Consider the following:
There is a potential risk that the Company may refuse to satisfy your demand.
Almost every time I read the word “risk” I have to correct how it is used. This is usually because it is preceded by the word “potential”.
“Potential risk” is a tautology. All risk, by its nature, is potential. Potentiality is inherent in the word “risk” and does not need to be repeated.
In the same way you should avoid using phrases like “there may be a risk”, “there might be risk” or “there could be a risk”. The word “risk” includes the notion of possibility, and combining it with “may”, “might” or “could” is redundant.
Instead you should say “there is a risk” or “there will be a risk”.
So the above sentence should read:
There is a risk that the Company will refuse to satisfy your demand.
Some people may argue that in some circumstances you’re not sure whether there is a risk. Well, think about it – that means there is one until you find out for certain that there is not.
So, do not write “potential risk”. “Risk” by itself is enough or, if the risk is not high, use “slight risk”, “low risk” or “small risk”.
Words that are similar to “risk”, like “possibility” and “chance”, should be treated in the same way. So avoid sentences like this one:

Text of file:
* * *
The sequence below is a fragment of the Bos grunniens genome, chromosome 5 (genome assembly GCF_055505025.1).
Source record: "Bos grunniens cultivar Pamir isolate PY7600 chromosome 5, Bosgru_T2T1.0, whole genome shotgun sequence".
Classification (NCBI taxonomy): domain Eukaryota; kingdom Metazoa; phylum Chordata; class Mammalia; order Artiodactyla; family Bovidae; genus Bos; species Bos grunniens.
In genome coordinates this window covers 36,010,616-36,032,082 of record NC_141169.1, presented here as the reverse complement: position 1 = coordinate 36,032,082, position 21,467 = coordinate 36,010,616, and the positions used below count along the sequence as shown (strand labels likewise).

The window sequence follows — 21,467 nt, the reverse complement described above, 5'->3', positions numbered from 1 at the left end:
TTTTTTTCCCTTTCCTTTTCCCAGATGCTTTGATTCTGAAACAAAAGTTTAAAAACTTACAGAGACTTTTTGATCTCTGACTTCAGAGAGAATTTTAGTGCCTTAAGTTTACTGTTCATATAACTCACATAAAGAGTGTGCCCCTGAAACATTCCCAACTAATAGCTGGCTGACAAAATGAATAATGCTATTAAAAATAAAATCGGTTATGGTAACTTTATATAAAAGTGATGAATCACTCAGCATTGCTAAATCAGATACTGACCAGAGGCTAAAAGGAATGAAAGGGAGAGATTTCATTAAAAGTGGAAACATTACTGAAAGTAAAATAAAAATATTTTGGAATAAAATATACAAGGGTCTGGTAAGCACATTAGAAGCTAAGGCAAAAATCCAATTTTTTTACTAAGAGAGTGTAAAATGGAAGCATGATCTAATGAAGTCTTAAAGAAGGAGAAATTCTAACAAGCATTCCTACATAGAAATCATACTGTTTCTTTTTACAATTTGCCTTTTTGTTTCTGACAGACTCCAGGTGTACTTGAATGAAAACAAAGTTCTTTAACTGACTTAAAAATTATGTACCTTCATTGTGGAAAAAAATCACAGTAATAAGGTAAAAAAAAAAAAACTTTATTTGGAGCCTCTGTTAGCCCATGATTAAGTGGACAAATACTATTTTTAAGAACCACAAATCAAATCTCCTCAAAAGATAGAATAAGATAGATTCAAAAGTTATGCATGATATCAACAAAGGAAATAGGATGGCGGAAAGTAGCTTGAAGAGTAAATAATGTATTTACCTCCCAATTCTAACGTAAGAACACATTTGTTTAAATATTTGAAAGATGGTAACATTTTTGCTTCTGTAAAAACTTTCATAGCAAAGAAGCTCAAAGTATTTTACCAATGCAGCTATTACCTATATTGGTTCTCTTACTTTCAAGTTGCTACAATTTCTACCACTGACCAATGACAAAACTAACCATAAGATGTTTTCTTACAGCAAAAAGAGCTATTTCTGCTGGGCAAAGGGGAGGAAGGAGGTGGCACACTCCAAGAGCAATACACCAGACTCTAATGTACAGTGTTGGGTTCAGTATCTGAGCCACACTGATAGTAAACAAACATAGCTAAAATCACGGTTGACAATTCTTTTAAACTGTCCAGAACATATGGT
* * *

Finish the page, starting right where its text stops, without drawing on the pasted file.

Therefore, there could be a potential possibility that the contracts might be awarded to the affiliated companies.
Therefore, it is possible that the contracts will be awarded to the affiliated companies.
Therefore, the contracts might be awarded to the affiliated companies.
Therefore, there is a small chance that the contracts will be awarded to the affiliated companies.
Footnote: How to use the word “potential”
Generally speaking – you have little reason to. Almost every time I see “potential” or “potentially” I delete them. Consider these examples:
This document could be a potential basis for claims.
Here “could” does the job.
Potentially, there is a possibility under Article 19 sec. 1 that the draft decision is not in accordance with FYSA’s opinion.
Here “possibility” does the job.
Potential sanctions that may be imposed by the National Appeal Chamber or the District Court include invalidation of the agreement and/or a financial penalty in the amount of up to 10% of the remuneration envisaged in the agreement.
Here “may” does the job.
In addition this may dilute the power and reputation of the Trademarks, making them more vulnerable to potential attack.
Here “vulnerable” does the job.
We attach to this letter a list of programmes which might be potentially of interest to you.
Here “might” does the job.
For more on this topic see What is pleonasm and why should you avoid it?